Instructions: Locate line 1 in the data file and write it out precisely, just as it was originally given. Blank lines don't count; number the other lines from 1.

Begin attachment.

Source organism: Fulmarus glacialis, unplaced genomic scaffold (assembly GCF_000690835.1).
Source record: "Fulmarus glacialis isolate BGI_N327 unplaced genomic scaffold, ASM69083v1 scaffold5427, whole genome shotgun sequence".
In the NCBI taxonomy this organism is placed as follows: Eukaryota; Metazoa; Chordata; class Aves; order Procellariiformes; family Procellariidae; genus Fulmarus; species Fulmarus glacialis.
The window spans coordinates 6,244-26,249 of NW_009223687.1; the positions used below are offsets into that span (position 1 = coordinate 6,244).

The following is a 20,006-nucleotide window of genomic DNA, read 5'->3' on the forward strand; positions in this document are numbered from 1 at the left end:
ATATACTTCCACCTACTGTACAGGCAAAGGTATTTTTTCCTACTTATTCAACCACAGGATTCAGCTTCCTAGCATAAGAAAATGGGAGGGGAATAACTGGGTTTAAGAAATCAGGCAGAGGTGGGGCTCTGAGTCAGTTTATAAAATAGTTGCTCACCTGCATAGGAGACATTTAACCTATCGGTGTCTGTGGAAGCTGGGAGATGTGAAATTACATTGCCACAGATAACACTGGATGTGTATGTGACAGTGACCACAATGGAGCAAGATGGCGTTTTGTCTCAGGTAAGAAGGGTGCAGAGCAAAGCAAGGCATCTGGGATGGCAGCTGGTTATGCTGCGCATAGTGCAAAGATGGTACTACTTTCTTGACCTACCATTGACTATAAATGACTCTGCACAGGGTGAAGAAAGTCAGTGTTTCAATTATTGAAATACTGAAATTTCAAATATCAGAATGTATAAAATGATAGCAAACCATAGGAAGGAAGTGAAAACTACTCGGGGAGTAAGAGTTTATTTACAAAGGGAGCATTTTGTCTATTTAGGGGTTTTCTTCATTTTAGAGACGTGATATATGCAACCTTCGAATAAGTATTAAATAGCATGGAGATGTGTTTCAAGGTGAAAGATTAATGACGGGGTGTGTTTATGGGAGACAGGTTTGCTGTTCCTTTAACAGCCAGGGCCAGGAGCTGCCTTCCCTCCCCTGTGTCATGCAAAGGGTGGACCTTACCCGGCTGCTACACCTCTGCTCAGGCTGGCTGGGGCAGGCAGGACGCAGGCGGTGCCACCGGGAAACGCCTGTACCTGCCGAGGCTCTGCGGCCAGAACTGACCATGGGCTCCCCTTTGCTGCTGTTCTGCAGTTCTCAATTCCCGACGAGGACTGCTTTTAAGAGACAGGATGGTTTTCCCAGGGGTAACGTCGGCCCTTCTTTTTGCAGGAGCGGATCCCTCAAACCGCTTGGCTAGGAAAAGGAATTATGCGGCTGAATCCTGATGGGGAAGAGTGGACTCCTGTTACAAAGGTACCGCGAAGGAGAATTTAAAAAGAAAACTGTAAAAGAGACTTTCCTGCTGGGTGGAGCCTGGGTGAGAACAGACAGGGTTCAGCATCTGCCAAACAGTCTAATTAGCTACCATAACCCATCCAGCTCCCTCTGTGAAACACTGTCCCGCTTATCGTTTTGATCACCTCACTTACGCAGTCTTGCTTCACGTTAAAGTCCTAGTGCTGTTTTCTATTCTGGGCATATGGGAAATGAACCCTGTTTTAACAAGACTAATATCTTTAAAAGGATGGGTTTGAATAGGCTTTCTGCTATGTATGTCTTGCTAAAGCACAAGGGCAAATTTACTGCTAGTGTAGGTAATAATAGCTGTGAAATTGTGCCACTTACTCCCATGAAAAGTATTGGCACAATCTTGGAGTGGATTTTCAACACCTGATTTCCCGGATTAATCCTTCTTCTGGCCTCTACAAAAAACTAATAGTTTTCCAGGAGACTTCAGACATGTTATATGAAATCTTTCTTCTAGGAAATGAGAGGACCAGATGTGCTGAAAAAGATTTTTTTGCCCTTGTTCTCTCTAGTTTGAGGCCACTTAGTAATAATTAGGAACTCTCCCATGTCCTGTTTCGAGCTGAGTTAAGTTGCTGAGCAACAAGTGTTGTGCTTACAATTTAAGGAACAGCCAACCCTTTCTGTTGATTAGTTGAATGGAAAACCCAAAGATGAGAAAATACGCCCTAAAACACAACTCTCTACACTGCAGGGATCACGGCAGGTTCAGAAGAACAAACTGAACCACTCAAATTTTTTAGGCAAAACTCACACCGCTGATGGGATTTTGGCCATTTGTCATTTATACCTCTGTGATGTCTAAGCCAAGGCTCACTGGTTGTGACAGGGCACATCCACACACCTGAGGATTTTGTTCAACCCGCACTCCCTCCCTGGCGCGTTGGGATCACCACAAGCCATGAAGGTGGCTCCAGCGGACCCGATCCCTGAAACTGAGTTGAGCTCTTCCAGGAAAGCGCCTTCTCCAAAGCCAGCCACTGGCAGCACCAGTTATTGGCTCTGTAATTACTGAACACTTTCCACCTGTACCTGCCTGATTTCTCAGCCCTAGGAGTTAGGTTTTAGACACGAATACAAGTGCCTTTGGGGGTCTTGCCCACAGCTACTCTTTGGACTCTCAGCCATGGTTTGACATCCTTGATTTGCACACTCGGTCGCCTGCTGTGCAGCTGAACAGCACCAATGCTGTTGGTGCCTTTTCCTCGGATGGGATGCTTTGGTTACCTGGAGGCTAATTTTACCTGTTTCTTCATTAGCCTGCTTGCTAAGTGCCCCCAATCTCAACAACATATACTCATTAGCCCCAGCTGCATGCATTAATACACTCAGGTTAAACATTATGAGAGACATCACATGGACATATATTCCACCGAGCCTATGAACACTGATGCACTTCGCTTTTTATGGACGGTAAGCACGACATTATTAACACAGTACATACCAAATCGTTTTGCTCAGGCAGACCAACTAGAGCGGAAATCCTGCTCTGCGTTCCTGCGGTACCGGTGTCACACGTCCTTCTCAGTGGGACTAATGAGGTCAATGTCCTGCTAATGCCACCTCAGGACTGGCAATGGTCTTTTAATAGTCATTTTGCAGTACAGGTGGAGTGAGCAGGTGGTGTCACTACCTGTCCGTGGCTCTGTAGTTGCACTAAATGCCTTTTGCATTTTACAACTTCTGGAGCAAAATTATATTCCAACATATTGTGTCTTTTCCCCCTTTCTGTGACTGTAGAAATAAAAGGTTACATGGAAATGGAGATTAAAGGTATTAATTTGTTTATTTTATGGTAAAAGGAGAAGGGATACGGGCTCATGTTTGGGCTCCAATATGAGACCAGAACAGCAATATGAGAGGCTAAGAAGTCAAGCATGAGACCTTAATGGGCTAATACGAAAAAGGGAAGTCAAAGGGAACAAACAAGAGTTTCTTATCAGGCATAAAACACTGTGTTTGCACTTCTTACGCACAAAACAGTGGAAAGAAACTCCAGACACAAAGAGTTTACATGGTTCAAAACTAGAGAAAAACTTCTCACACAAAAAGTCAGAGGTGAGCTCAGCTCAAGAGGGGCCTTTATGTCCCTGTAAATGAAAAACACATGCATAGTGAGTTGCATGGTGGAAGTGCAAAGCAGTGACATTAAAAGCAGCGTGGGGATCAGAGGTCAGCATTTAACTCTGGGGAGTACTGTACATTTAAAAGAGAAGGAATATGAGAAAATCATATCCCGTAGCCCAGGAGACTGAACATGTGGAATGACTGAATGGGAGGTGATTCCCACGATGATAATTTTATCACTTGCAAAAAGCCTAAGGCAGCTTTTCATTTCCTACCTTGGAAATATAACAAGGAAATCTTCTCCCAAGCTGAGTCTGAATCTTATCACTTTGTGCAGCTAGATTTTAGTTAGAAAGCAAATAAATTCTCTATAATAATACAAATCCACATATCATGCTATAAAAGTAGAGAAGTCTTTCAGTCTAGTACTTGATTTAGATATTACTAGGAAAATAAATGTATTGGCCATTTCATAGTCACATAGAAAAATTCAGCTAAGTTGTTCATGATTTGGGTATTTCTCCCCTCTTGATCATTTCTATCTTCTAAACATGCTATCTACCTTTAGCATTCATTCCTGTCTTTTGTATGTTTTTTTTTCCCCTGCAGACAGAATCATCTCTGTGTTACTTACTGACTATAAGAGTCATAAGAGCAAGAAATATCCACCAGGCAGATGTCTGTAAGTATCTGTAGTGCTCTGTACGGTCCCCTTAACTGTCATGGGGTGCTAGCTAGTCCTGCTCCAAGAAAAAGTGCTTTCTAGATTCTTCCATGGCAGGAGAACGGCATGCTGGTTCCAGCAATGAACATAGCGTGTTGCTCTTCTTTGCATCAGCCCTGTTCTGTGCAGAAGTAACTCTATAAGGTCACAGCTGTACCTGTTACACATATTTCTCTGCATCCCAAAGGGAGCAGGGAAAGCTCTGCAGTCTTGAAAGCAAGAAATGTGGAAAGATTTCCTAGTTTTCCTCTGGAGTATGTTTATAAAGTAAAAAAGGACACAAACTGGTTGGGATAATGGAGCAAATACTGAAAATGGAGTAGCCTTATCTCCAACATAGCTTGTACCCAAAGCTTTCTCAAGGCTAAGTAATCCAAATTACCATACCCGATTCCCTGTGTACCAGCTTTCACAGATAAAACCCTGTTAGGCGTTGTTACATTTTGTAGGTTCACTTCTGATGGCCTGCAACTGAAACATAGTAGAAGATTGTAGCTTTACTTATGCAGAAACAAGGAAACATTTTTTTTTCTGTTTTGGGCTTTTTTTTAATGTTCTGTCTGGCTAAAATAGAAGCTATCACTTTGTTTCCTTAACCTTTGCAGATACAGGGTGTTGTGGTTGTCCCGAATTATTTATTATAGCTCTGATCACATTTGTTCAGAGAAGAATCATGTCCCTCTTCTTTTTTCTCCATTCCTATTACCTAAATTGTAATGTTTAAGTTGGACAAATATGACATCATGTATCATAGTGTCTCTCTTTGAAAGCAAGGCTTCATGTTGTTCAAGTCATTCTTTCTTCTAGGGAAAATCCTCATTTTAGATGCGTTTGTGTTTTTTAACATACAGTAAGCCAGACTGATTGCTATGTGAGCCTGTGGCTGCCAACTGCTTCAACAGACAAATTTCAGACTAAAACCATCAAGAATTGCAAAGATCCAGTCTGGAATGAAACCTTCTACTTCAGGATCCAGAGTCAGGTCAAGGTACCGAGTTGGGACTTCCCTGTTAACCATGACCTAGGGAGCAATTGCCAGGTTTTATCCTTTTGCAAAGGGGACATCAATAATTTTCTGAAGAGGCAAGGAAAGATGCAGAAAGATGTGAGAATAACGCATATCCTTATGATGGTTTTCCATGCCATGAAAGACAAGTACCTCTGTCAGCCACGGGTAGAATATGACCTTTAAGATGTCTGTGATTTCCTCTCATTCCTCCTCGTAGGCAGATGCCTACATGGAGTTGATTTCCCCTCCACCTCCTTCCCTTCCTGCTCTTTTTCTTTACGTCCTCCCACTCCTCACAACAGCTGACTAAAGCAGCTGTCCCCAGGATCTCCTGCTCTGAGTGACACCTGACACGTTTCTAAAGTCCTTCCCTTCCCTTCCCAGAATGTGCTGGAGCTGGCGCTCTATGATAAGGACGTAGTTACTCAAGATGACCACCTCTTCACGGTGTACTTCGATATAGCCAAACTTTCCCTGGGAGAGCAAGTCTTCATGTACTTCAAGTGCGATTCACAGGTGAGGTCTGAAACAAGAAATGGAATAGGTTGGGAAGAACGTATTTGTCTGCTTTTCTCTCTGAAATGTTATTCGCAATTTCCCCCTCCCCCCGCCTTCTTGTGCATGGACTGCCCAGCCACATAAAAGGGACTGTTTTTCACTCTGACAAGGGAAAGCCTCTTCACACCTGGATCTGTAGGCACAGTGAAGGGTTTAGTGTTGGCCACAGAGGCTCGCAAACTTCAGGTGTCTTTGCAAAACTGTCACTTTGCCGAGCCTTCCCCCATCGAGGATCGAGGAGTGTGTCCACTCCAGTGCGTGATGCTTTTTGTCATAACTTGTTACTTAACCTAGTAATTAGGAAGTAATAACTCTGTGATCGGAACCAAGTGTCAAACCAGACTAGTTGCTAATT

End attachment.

Source organism: Fulmarus glacialis, unplaced genomic scaffold (assembly GCF_000690835.1).